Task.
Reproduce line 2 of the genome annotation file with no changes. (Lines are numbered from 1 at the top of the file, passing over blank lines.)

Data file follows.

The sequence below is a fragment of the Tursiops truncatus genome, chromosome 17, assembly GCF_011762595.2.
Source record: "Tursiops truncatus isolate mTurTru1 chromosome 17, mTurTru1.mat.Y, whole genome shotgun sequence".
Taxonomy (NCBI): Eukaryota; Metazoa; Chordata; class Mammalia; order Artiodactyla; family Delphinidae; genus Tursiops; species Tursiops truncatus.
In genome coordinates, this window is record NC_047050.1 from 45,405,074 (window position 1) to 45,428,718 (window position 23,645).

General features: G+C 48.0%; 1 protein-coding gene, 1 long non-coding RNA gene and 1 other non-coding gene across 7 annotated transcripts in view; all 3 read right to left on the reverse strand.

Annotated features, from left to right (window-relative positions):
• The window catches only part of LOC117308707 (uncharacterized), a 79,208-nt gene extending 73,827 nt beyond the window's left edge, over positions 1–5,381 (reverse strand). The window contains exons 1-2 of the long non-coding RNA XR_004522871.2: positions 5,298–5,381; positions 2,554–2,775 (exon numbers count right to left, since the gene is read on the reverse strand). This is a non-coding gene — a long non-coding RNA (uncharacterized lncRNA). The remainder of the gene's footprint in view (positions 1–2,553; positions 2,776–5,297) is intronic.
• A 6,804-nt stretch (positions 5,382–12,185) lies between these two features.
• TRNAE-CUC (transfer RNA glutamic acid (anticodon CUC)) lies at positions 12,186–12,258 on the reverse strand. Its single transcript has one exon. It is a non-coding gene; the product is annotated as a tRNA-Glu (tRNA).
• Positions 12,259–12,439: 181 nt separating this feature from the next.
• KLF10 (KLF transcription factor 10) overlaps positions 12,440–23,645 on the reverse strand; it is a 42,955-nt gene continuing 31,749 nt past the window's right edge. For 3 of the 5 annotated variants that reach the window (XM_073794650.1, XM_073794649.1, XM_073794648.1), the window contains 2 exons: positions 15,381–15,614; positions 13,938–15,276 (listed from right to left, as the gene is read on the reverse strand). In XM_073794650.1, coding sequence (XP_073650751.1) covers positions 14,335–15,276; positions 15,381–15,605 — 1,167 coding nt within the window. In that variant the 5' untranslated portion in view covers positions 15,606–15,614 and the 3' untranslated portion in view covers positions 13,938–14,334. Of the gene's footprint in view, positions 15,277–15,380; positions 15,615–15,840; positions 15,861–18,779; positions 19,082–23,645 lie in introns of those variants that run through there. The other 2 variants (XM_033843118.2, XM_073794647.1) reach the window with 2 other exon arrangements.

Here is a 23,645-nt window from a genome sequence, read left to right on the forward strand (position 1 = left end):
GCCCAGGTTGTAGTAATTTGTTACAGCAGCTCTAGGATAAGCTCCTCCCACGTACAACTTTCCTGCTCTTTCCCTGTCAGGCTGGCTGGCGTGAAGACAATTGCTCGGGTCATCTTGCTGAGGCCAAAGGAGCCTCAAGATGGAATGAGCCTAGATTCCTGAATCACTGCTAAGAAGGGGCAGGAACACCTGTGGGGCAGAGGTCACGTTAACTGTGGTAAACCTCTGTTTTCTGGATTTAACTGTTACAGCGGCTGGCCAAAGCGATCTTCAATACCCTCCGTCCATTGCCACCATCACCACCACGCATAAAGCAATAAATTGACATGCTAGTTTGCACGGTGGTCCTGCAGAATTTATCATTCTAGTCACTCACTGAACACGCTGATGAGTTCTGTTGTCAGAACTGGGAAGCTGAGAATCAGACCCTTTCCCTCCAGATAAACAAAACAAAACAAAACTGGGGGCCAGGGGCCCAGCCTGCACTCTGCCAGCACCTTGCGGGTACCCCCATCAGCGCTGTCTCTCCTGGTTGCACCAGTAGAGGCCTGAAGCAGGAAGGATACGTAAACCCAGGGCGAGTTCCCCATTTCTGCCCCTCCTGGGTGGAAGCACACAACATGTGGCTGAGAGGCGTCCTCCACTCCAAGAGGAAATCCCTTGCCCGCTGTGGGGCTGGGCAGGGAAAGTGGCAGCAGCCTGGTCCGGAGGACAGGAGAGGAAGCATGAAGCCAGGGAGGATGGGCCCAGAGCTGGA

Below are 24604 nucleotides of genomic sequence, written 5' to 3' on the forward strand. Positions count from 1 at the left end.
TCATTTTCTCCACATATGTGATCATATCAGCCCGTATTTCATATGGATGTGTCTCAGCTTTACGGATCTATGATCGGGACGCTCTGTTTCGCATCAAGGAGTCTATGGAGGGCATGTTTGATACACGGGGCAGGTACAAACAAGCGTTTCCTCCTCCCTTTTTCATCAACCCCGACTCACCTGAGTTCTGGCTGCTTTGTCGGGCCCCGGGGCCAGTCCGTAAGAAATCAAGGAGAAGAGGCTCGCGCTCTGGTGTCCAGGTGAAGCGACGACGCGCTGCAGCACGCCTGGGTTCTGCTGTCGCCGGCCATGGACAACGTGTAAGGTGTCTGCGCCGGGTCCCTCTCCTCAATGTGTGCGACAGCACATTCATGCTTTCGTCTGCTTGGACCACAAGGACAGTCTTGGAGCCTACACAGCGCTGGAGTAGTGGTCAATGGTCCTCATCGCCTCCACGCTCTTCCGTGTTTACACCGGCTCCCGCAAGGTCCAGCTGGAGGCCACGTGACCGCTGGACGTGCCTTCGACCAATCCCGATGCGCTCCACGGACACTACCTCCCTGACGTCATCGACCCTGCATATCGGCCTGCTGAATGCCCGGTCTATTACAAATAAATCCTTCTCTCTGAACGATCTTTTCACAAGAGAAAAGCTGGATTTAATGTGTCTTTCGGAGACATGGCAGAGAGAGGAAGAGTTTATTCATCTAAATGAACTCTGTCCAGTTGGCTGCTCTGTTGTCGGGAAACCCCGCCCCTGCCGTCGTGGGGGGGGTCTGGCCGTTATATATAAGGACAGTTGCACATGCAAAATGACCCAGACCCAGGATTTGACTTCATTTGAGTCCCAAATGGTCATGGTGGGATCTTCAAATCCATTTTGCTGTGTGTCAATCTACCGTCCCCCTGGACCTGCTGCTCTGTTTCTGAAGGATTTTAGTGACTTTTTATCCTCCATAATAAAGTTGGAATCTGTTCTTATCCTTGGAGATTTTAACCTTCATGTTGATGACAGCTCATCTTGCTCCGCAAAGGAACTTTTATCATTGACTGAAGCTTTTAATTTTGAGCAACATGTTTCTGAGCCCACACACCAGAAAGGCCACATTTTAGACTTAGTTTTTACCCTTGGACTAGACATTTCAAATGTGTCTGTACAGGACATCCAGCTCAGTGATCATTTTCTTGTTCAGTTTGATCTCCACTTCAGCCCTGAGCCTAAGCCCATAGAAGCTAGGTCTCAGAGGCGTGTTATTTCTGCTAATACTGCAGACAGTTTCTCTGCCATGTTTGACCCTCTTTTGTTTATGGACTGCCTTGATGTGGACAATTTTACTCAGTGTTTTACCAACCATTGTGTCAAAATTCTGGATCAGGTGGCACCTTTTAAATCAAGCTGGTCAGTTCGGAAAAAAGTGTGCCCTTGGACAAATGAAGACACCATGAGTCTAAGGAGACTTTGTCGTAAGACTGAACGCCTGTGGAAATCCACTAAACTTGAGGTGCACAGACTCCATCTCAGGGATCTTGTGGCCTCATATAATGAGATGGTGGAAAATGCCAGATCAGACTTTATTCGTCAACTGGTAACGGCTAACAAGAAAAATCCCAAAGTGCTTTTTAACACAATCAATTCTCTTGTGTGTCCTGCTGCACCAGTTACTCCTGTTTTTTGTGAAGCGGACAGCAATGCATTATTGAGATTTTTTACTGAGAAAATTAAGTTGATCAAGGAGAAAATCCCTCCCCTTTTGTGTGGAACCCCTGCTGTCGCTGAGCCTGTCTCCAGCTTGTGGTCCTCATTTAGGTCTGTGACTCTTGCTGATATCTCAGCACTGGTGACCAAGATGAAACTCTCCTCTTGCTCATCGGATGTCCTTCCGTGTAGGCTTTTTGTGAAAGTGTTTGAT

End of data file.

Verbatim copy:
Source record: "Tursiops truncatus isolate mTurTru1 chromosome 17, mTurTru1.mat.Y, whole genome shotgun sequence".